Of course, AMD says its Ryzen Threadripper 1900X is the lowest-cost way to get into its X399 platform...and it is. However, we can’t ascribe much enthusiast value to this niche option. There are faster choices if you prioritize performance and cheaper alternatives if you're trying to save money. Thus, we aren't particularly attracted to Threadripper 1900X. Please, AMD, don't be upset if we send flowers to this chip's better-looking sibling, Ryzen 7 1800X.

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  • rcrossw
    My 1900x is on an Asus Prime X399-A and running stable at 4190 Ghz. Temp 44 C. Prior to the 403 Bios it ran at 4225 Ghz.

    This is to let others know what I was able to do with the 1900x. I use a Ryzen 1700 for gaming. I do Photo work and Ballistics, on the 1900x. For what I use it for it is superb product. One last thing - I run both systems at 4K Res. Better on my older eyes.
  • TechyInAZ
    Excellent review. I've been waiting for this review for a while since it's the strangest threadripper CPU in the family. Specifically i was wondering if they were going to do two cores per CCX, glad they decided to do just all 4 in one CCX for better latency.
  • Kawi6rr
    Is Threadripper a gaming CPU? If not then why do you test in so many games? Doesn't make sense.
  • PaulAlcorn
    1864409 said:
    Is Threadripper a gaming CPU? If not then why do you test in so many games? Doesn't make sense.


    31 tests for applications. Some tested with both native CPU processing and OpenCL acceleration. Also, four synthetics that measure key performance traits.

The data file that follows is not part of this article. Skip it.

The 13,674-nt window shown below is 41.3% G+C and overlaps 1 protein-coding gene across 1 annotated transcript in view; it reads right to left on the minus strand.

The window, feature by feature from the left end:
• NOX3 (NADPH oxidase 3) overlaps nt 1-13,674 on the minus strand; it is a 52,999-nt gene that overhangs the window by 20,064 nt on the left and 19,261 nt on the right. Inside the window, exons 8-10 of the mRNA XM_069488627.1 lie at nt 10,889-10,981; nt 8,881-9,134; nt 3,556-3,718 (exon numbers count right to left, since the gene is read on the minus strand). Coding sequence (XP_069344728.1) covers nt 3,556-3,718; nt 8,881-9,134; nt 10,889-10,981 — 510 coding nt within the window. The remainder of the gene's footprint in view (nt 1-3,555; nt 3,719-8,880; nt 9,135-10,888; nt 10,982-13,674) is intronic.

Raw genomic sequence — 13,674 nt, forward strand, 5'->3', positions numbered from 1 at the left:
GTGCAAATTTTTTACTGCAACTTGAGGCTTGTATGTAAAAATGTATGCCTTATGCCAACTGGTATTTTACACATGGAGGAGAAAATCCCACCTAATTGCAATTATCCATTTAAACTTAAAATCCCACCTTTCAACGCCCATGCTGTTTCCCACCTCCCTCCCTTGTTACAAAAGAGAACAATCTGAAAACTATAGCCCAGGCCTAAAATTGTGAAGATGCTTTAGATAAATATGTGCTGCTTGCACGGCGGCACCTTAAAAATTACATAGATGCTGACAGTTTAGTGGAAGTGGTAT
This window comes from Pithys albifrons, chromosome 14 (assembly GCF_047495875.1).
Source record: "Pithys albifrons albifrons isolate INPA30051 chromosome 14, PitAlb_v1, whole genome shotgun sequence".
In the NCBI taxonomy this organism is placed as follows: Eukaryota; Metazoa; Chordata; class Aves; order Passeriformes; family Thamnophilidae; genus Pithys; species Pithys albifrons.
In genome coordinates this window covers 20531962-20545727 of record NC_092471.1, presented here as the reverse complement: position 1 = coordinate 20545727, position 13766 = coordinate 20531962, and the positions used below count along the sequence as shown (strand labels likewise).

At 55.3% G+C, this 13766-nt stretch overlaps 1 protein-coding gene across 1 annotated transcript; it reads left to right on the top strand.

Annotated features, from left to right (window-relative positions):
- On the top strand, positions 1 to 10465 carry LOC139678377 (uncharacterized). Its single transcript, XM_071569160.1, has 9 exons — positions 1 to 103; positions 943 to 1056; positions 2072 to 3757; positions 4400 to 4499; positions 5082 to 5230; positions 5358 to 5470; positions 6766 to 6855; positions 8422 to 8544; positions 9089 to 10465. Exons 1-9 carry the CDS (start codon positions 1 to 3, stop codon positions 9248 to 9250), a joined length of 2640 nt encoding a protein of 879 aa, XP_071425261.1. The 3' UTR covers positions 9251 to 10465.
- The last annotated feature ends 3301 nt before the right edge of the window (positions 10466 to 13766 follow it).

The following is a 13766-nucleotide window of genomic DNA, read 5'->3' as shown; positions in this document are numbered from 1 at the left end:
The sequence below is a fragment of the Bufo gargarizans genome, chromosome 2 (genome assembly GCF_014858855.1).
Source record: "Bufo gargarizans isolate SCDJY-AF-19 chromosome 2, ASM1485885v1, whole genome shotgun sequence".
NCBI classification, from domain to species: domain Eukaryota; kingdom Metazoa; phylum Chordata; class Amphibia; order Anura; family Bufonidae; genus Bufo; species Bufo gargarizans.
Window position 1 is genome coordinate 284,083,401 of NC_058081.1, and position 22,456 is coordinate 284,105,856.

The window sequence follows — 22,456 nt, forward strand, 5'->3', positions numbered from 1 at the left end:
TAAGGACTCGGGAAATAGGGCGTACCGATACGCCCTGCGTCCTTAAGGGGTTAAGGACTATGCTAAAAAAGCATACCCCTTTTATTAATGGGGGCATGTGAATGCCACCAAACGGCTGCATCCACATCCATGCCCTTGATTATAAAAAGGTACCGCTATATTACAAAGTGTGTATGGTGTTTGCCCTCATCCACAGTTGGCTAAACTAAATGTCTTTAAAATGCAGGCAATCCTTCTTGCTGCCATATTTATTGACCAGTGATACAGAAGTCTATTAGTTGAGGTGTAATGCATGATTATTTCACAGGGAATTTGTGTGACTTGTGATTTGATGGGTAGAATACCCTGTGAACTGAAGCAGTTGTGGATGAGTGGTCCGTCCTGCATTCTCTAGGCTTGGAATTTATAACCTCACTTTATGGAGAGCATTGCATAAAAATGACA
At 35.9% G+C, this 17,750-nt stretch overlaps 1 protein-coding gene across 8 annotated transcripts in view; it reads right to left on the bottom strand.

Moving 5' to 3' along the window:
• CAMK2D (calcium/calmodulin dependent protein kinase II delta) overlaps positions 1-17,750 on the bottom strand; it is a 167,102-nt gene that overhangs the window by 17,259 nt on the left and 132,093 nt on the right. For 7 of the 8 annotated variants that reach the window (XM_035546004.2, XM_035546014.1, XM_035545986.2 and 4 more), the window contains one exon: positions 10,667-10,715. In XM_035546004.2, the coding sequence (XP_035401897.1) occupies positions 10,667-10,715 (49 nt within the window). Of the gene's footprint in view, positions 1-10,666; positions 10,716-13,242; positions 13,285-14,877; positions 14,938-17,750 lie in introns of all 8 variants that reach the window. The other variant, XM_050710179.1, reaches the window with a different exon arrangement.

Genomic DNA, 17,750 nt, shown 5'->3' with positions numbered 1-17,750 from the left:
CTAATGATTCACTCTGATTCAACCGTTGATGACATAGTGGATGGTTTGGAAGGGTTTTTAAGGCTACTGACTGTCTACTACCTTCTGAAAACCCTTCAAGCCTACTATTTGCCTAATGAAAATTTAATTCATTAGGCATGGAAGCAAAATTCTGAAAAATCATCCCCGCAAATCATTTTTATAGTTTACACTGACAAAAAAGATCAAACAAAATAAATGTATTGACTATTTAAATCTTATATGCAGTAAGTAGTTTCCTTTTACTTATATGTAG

10 games, four synthetics.
  • antonysg77
    For a normal user who also plays games, Ryzen 7 1700 is a powerful processor, which is power efficient and also comes with its own cooling solution. Also, both the processor and motherboard are very reasonably priced.
  • mapesdhs
    1920539 said:
    31 tests for applications. Some tested with both native CPU processing and OpenCL acceleration. Also, four synthetics that measure key performance traits that are applicable to some apps.


    Bit odd basing the conclusion on tests that are not by the initial introduction representative of the target market for the product. Why does everything have to be about gaming?? If the CPU isn't aimed at gamers in the conventional sense then surely it makes more sense to test it based on the kind of task it is aimed at? For example, setup an X399/1900X system with four GPUs for CUDA in AE or somesuch, compare it to the same GPU config on an X299 board, how do they behave? Efficiency, power consumption, render times, stability during an intense render, etc.